Faculty Spotlight: Acceptance and Commitment Therapy

Acceptance and Commitment Therapy (ACT) is an action-oriented approach that emphasizes acceptance of oneself, the importance of living a value-based life, and psychological flexibility. ACT has been used for a variety of mental health concerns, such as stress, anxiety, depression, substance use, and chronic pain.

Exploring ACT for college students as an effective intervention has recently gained traction. Recent research has utilized ACT as an online web-based self-help program with a randomized (to ACT or to a wait-list group) undergraduate sample.1 A six session, four-week, web-based ACT program covered the following topics: costs of experiential avoidance, defusion, mindfulness, acceptance of difficult emotions, clarifying personal values, and committed action and goal setting.1 The study found that students were reasonably accepting of the web-based version of ACT and satisfaction ratings were high. More importantly, the study provided evidence for the trans-diagnostic effects of a web-based version of ACT. Specifically finding that students reported improvement in general distress, social anxiety, academic concerns, positive mental health, depression, and general anxiety, in comparison to the wait-listed group.1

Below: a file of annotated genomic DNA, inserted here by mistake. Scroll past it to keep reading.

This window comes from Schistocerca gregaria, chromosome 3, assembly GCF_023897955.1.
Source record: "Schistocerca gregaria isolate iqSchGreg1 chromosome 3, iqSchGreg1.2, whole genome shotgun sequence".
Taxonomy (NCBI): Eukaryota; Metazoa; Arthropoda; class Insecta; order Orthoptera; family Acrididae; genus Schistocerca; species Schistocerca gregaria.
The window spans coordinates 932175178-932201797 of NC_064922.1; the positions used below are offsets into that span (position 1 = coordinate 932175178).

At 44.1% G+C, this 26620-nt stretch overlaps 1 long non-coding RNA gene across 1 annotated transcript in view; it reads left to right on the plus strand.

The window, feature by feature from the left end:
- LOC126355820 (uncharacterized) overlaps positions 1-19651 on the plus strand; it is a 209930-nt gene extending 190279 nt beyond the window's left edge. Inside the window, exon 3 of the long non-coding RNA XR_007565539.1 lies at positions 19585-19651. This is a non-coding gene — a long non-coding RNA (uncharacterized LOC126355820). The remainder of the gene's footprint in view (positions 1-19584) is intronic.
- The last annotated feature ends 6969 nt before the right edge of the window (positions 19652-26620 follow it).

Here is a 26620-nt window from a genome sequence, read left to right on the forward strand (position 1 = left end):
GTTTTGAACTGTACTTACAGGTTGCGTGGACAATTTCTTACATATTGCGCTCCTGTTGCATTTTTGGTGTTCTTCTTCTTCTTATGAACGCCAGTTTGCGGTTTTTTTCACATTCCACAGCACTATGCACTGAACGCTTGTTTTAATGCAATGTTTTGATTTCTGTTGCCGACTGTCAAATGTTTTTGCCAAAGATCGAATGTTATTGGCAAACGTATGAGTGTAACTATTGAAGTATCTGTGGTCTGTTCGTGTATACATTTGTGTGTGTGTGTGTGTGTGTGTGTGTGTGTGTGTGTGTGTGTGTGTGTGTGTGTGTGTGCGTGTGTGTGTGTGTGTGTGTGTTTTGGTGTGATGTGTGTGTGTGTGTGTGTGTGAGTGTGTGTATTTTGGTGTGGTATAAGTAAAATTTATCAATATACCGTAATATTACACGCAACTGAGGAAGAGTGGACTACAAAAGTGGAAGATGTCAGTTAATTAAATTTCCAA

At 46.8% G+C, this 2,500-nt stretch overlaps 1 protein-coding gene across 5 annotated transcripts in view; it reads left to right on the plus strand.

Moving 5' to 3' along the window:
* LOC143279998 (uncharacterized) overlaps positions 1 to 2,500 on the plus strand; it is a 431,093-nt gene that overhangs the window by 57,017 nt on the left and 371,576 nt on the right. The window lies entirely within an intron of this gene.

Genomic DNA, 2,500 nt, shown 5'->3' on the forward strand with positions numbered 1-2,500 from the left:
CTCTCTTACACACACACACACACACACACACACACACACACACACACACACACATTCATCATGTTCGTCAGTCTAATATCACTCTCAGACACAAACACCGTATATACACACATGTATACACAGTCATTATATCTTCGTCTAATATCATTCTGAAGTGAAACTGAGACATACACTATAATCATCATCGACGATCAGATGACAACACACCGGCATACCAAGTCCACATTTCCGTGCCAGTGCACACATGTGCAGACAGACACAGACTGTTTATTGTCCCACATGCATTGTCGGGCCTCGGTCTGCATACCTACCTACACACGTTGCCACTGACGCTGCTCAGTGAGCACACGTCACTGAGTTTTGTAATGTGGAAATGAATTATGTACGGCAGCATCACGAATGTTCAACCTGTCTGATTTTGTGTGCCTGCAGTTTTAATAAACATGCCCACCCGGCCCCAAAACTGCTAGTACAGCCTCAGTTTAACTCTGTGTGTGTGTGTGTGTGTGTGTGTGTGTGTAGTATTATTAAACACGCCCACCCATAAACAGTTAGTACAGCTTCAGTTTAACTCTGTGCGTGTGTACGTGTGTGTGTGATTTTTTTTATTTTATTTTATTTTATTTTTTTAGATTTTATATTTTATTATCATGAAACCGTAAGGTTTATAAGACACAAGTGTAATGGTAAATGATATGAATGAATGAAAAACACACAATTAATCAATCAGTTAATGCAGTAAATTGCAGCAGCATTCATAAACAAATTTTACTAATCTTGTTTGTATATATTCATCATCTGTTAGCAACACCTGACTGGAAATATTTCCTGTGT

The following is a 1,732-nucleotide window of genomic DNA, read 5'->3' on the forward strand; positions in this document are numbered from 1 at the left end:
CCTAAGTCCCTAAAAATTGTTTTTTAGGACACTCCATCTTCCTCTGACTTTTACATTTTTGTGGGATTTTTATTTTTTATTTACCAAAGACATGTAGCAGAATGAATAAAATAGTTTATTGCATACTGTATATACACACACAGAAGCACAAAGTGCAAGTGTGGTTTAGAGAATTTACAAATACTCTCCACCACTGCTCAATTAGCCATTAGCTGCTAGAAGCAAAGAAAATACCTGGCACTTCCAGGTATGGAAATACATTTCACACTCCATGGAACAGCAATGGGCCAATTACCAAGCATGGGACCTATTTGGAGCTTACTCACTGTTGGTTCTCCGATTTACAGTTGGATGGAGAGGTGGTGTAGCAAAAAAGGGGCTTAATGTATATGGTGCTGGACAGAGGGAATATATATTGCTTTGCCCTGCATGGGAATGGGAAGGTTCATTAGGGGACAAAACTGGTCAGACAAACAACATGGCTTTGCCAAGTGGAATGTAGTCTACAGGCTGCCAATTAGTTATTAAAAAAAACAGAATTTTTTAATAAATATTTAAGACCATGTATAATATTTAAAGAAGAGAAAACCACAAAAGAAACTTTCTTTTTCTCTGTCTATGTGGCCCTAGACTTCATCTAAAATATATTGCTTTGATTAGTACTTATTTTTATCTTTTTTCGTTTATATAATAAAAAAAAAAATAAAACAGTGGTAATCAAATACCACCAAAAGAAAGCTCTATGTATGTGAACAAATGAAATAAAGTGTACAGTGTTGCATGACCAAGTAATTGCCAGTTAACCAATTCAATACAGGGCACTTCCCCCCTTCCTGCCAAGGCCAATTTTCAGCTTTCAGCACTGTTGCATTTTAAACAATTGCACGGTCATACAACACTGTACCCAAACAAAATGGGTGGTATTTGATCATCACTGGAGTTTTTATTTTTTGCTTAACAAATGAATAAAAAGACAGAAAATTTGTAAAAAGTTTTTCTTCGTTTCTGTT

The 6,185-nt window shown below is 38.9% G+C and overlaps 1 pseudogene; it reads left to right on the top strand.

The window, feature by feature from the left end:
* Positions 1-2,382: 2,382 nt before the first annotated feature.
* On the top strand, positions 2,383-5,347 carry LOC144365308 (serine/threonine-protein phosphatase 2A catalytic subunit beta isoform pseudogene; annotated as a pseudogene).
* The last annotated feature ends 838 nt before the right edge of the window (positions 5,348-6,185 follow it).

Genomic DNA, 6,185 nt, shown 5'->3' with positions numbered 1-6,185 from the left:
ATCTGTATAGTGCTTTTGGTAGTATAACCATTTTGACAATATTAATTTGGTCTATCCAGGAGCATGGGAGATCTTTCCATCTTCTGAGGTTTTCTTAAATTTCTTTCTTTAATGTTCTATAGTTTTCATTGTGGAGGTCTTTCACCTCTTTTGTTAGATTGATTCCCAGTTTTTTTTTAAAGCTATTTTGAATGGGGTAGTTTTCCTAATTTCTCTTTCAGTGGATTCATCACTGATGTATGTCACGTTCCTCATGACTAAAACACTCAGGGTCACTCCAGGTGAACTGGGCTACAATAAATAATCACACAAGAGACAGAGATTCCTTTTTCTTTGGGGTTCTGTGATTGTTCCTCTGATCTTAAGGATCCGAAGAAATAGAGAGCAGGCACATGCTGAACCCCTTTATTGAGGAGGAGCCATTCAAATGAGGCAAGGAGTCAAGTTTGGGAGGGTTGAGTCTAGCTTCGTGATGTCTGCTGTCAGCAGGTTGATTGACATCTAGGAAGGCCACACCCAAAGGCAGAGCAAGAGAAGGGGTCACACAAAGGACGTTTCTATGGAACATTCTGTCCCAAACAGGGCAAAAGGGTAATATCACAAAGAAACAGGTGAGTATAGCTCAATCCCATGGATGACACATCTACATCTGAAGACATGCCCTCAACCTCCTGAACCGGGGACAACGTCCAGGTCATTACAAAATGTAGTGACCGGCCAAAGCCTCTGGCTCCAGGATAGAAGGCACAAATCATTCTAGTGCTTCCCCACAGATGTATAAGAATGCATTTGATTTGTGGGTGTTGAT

Another randomized controlled trial employing ACT for undergraduates targeted academic procrastination, a common phenomenon among students.2 Students were randomized to either an ACT intervention, a cognitive behavioral therapy (CBT) intervention, or a control group. Each intervention group met for eight weekly three hour sessions. 2  The findings indicate that ACT may have better long-term effects for reducing academic procrastination, and for reducing negative affect and improving self-esteem.2

Overall, the effectiveness of ACT for undergraduates is looking promising! What can we do to help? Being aware of different approaches to addressing mental health and common undergraduate issues, like procrastination, can be useful. Often, we are caught up in problem solving and immediate solutions and do not seek alternative resources, like ACT!

1Levin, M. E., Haeger, J. A., Pierce, B. G., & Twohig, M. P. (2017). Web-based acceptance and commitment therapy for mental health problems in college students: A randomized controlled trial. Behavior Modification, 41(1), 141-162. Doi: 10.1177/0145445516659645

2Wang, S., Zhou, Y., Yu, S., Ran, L., Liu, X., & Chen, Y. (2017). Acceptance and commitment therapy and cognitive-behavioral therapy as treatments for academic procrastination: A randomized controlled group session. Research on Social Work Practice, 27(1), 48-58. doi: 10.1177/1049731515577890

 

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